We don’t think he will leave before the reorganization is completed at the State Department, and implementation for that is not even happening until sometime in 2018.  If he leaves his position before his agency’s reorganization is completed, what will his Wikipedia page say? That he started reorganizing the Department of State and then he quit to spend more time with his family? Oftentimes reorganizations cause unpalatable changes — and if the real reasons for this reorganization are cost efficiencies and effectiveness (as opposed to WH vindictiveness for that leaked dissent cable) — how do you make it stick if the chief sponsor of the reorganization leaves?

Remember Condi Rice’s “transformation” initiative and job repositioning efforts at the State Department? She did not step down for two more years following that splashy announcement. And even that was not enough to make the changes stick.  The heart of change is changing hearts, and a secretary of state perceived to be disconnected from the building and his people will find the job of changing a bureaucracy almost as old as this country even harder, and tougher.

“We don’t intend to leave anybody out.”

During his remarks to employees in May, Tillerson talked about the State Department as a ship, and his tenure as taking a voyage with his employees, to get “there” wherever that is. And he talked about not leaving anybody out.

“But we’re on all this ship, on this voyage together. And so we’re going to get on the ship and we’re going to take this voyage, and when we get there, we’re all going to get off the ship at wherever we arrive. But we’re all going to get on and we’re going to get off together. We don’t intend to leave anybody out.”

While it may not be his intention, he actually is already leaving the entire building out. We don’t know how he feels about that. We do know that Mr. Tillerson would have a better relationship with Foggy Bottom, and a better chance at successfully fulfilling his job if not for the small circle of individuals controlling the air space over the secretary of state.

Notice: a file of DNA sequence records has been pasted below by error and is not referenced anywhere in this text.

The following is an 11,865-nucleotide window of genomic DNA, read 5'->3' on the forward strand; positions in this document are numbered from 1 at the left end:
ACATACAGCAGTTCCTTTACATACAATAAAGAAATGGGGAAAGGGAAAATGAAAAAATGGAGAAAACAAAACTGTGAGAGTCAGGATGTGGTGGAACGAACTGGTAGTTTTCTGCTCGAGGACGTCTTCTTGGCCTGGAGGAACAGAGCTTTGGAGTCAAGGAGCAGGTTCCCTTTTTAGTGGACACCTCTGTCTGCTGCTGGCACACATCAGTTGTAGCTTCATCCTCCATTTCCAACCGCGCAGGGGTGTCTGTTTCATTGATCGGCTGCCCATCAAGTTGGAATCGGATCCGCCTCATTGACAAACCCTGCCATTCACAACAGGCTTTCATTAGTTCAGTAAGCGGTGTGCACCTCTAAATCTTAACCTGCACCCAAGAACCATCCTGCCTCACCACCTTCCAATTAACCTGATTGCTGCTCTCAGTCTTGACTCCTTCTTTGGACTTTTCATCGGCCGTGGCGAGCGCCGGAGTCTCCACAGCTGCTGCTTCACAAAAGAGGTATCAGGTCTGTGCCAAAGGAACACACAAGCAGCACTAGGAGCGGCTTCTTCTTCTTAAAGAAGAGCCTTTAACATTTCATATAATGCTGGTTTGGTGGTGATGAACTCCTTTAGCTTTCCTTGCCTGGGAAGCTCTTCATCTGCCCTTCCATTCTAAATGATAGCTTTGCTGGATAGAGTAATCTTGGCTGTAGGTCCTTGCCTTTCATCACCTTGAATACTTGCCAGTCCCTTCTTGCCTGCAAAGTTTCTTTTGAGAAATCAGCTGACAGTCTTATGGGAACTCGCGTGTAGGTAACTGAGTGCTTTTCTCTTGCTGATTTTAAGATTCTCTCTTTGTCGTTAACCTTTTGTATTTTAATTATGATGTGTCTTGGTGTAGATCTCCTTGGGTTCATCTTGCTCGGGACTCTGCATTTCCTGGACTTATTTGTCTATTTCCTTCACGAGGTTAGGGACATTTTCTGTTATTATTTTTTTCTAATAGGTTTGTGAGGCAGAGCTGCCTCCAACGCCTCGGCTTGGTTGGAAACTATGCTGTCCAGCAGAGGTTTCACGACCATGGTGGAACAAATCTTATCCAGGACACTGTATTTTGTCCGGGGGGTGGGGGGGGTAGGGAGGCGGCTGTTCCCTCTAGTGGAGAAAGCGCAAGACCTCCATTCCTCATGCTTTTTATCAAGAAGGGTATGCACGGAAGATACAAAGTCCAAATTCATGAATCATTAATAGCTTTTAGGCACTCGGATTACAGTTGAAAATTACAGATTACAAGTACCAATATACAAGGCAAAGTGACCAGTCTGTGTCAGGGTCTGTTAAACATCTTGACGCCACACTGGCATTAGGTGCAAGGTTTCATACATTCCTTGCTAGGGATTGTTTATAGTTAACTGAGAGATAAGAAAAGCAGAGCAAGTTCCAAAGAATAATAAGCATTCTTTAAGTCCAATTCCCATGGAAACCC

Secretary Tillerson is in a bubble with his interaction in the building scrupulously laundered through an inner circle of advisers who are dismissive of people who are not considered worthy and who see dark shadows in every corner.  We understand that Secretary Tillerson does not meet with career staffers without the presence of at least a member or two from his inner circle (this circle should have a name, hey?).  As if somehow, his folks are afraid that Tillerson might get poked and wake up to the reality he is in. Tillerson’s front office managers have done an atrocious job of representing him inside the building. Changing that should be Tillerson’s top priority, then he won’t leave the entire building out.

“I want to shake the hand of every State Department employee…”

In a remarks to employees earlier this month, Tillerson said that he wanted to shake the hand of every State Department employee. The State Department has over 75,000 employees in Foggy Bottom and at over 270 posts worldwide.

“I want to shake the hand of every State Department employee at some point during this tenure of mine, anyway. You’re all extremely important to us — individual, but you’re extremely important to us, collectively, in what you do.”

So he’s not going to get that hand-shaking done before the end of the year.  To-date, Secretary Tillerson has travelled nine times overseas to twenty-two foreign destinations. He’s got ways to go here and there.

And there is a bonus reason why Secretary Tillerson will not be be resigning soon or in the foreseeable future. According to the secretary of state’s strategic adviser, “As long as there are rogue regimes pursuing nuclear weapons or terrorists seeking safe haven the secretary will remain on the job.”

Well, that’s it then. Waiting for the collapse of rogue regimes and terrorists before you quit makes for quite a long wait. Unless his boss think otherwise, and tweets after this blogpost is posted online.